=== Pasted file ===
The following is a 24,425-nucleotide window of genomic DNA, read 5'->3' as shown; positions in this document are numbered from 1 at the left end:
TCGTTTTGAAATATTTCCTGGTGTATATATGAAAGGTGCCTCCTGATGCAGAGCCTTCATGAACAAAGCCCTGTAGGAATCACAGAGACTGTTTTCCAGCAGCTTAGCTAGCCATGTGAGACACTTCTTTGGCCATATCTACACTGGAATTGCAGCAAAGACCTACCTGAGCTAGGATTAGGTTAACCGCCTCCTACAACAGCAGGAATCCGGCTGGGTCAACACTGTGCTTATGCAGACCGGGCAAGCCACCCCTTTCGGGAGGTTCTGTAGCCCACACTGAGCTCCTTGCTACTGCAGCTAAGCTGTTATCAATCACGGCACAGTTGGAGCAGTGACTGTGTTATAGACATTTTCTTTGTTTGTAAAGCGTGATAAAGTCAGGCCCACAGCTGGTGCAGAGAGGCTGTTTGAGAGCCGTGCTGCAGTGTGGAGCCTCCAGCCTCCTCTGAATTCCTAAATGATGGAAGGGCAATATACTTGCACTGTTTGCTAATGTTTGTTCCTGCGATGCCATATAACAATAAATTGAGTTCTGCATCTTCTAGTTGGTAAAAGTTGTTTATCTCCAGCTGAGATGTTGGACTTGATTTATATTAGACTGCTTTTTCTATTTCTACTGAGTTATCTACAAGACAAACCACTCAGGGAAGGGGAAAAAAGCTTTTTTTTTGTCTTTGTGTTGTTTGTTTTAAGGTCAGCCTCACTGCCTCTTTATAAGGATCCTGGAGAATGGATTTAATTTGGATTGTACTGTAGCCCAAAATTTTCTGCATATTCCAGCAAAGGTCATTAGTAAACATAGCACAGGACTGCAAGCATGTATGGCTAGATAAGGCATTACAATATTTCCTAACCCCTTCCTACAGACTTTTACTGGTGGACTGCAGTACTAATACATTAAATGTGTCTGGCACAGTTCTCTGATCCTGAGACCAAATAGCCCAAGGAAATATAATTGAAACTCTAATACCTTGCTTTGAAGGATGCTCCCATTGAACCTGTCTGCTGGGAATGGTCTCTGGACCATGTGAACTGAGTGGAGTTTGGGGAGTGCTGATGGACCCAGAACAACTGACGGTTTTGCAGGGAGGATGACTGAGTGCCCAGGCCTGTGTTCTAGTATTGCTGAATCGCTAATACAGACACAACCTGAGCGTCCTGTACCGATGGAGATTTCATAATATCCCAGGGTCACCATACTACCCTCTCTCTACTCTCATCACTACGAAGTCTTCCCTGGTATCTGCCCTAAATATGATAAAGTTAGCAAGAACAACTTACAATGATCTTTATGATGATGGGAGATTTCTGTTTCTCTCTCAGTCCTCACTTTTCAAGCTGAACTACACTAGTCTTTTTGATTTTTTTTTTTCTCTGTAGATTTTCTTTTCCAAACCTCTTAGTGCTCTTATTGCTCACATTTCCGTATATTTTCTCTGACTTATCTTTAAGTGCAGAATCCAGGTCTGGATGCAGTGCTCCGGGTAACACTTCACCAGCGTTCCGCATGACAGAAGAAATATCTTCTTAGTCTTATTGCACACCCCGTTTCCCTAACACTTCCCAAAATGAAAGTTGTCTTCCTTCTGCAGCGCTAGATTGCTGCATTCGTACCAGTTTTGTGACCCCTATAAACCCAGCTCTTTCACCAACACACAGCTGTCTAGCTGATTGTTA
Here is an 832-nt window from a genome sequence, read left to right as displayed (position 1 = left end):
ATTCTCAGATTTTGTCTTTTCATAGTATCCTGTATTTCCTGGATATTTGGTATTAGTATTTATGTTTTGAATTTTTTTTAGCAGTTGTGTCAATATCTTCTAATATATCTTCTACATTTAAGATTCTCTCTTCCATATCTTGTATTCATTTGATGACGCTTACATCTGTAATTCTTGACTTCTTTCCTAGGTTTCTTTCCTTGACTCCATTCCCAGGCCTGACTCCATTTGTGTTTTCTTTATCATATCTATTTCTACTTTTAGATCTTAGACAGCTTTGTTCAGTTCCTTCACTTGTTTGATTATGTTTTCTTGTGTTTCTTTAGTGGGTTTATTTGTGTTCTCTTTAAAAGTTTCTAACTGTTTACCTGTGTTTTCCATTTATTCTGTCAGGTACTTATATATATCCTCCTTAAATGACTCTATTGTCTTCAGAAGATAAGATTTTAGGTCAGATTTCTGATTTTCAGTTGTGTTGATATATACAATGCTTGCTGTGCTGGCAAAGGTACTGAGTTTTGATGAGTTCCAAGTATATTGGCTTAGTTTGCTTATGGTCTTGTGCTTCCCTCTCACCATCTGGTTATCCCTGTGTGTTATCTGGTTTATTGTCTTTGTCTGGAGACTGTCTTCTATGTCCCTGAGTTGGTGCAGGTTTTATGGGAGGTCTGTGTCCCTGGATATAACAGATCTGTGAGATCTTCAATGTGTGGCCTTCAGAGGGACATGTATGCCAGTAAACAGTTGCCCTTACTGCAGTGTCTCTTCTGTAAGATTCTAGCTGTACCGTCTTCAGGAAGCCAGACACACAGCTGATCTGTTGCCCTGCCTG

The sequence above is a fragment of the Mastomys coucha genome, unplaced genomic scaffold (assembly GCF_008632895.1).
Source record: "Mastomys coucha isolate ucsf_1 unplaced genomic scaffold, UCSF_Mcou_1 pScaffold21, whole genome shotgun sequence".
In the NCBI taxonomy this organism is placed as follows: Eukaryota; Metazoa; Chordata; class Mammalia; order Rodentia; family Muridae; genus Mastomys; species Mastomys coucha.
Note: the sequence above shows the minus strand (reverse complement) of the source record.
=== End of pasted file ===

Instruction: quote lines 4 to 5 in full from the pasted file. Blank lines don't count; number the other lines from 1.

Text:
ATTCTCAGATTTTGTCTTTTCATAGTATCCTGTATTTCCTGGATATTTGGTATTAGTATTTATGTTTTGAATTTTTTTTAGCAGTTGTGTCAATATCTTCTAATATATCTTCTACATTTAAGATTCTCTCTTCCATATCTTGTATTCATTTGATGACGCTTACATCTGTAATTCTTGACTTCTTTCCTAGGTTTCTTTCCTTGACTCCATTCCCAGGCCTGACTCCATTTGTGTTTTCTTTATCATATCTATTTCTACTTTTAGATCTTAGACAGCTTTGTTCAGTTCCTTCACTTGTTTGATTATGTTTTCTTGTGTTTCTTTAGTGGGTTTATTTGTGTTCTCTTTAAAAGTTTCTAACTGTTTACCTGTGTTTTCCATTTATTCTGTCAGGTACTTATATATATCCTCCTTAAATGACTCTATTGTCTTCAGAAGATAAGATTTTAGGTCAGATTTCTGATTTTCAGTTGTGTTGATATATACAATGCTTGCTGTGCTGGCAAAGGTACTGAGTTTTGATGAGTTCCAAGTATATTGGCTTAGTTTGCTTATGGTCTTGTGCTTCCCTCTCACCATCTGGTTATCCCTGTGTGTTATCTGGTTTATTGTCTTTGTCTGGAGACTGTCTTCTATGTCCCTGAGTTGGTGCAGGTTTTATGGGAGGTCTGTGTCCCTGGATATAACAGATCTGTGAGATCTTCAATGTGTGGCCTTCAGAGGGACATGTATGCCAGTAAACAGTTGCCCTTACTGCAGTGTCTCTTCTGTAAGATTCTAGCTGTACCGTCTTCAGGAAGCCAGACACACAGCTGATCTGTTGCCCTGCCTG

The sequence above is a fragment of the Mastomys coucha genome, unplaced genomic scaffold (assembly GCF_008632895.1).